Monday, July 1, 2024

Smiles everyone: New-age dental studio setting up shop in 2nd Avenue condoplex

Tend is opening one of its new-era dental "studios" in the retail space at 24 Second Ave. at First Street. 

The brand has multiple locations in the United States, including a dozen in NYC. 

Tend got its start in late 2019. Here's how TechCrunch covered it at the time: 
Tend sees an opportunity to reinvent the dentist's office. How? Through tech-heavy dental "studios" that "prioritize" your comfort by featuring sleek waiting areas that it promises you'll almost never need to use and by offering "Netflix in your chair" that you will enjoy while wearing the latest and greatest Bose headphones. (Tend says it will get your favorite show queued up before you arrive for your appointment, which you will breezily book online, and whose prices you can learn in advance, so you don't suffer sticker shock later.) 
It all sounds faintly ridiculous, but also nice, especially contrasted with traditional dentist offices, which tend to be both highly antiseptic and astonishingly vague about pricing. 

This is the second permanent tenant for the condoplex on the NE corner of First Street. Liftonic opened a studio on the lower level earlier this year. 

The ground-floor retail space — the former BP station property — has seen a variety of pop-up concepts in the past few years, including a Mathieu Lehanneur showroom

Meanwhile, another East Village condoplex remains tenant-free. The 11,000-square-foot retail space at the base of Steiner East Village on Avenue A between 11th Street and 12th Street is now in its sixth year of emptiness.
And someone has called this out with a sign noting "Storefront Vacant for Six Years" ... with the number of the RIPCO brokers leasing the space... (thanks to the reader for this photo)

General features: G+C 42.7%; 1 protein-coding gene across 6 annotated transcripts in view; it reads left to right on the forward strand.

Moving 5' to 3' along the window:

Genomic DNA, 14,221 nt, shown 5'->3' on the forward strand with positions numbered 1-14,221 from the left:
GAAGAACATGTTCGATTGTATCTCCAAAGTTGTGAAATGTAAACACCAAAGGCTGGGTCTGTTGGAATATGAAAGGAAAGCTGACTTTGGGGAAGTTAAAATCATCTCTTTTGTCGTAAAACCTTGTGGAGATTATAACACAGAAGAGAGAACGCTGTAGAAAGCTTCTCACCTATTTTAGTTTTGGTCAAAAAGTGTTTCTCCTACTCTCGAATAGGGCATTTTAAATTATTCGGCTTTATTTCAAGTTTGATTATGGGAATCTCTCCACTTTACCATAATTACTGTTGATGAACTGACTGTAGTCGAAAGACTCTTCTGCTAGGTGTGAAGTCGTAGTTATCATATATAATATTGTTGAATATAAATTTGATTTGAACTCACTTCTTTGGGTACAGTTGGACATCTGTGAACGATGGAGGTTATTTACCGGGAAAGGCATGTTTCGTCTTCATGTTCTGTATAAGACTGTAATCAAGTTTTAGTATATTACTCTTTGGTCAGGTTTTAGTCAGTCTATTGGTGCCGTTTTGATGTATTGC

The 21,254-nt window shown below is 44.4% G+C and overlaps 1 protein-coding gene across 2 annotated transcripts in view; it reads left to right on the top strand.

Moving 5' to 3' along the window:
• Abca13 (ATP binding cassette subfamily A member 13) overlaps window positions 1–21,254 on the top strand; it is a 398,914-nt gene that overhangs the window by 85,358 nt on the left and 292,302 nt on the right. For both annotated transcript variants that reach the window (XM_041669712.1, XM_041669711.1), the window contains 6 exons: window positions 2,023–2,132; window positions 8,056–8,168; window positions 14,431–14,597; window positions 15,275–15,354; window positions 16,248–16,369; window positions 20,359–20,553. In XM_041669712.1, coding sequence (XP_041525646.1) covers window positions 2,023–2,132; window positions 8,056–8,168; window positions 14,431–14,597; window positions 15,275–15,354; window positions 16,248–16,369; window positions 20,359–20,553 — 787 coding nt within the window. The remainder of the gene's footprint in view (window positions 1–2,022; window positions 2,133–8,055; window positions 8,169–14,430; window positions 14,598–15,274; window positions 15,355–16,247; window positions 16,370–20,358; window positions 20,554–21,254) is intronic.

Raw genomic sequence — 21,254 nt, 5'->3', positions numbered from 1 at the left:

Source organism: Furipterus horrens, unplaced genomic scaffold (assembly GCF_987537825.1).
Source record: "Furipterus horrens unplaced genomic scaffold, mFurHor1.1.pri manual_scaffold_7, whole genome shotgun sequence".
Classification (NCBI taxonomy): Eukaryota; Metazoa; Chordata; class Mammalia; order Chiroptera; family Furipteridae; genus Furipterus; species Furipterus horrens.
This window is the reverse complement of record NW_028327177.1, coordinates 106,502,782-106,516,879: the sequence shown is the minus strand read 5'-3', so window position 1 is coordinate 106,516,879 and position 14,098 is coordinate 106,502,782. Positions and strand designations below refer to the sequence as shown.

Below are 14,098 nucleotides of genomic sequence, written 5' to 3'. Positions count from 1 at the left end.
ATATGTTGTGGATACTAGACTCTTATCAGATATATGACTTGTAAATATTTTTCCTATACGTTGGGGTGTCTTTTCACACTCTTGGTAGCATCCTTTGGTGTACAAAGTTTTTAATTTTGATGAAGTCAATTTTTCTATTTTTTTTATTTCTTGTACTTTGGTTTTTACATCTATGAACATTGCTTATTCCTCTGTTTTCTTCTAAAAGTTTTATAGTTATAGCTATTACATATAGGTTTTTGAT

Anonymous said...

I walk past this Ave A building daily and often marvel how beautiful and spacious the interiors must be with its large, sleek windows and expansive white walls. The exterior above the first floor certainly feels solid and modern. Then, I continue to think how can someone pay an exorbitant amount of money to be there, yet live above an area that is riddled with filth and graffiti, where it seems there are no future plans to make it more aesthetic or welcoming or even clean for that matter. If I were a prospective buyer, this would be a determent for me personally. I wonder what the residents of this property think. Do they tune it out?

Anonymous said...

That's the new tech, Netflix? Thought they have some tech miracle to prevent pain and panic...
We'll stick to the old playboy magazines at Tim Wattley's office.

Andy said...

There’s been many empty spaces in my area for years also. Just a fact of life now.

Anonymous said...

In an amazon world there is not demand for as much retail space as exists in the EV. Either we increase residential density to increase demand or we should be rezoning to permit other uses on the ground floors of some of these buildings. Otherwise there will be chronic high vacancy and blight.

XTC said...

>@ 5:45- "live above an area riddled with filth and and graffiti" - I thought that was exactly WHY people came to NY. As for exorbitant money, that's a relative statement. It's obviously not unreasonable to them. "do they tune it out?" Bro, it's NY, they just don't care.

>9:28 - I get the high vacancy , but "blight" ? Graffiti has been deemed ART, or something like it, for the past 50 years. I suggest you get a razor knife and cut out few sections (the iconography is unimportant). You might very well be a millionaire down the road.

Anonymous said...

My dentist has been queuing up Netflix for me since 2016, this is nothing new.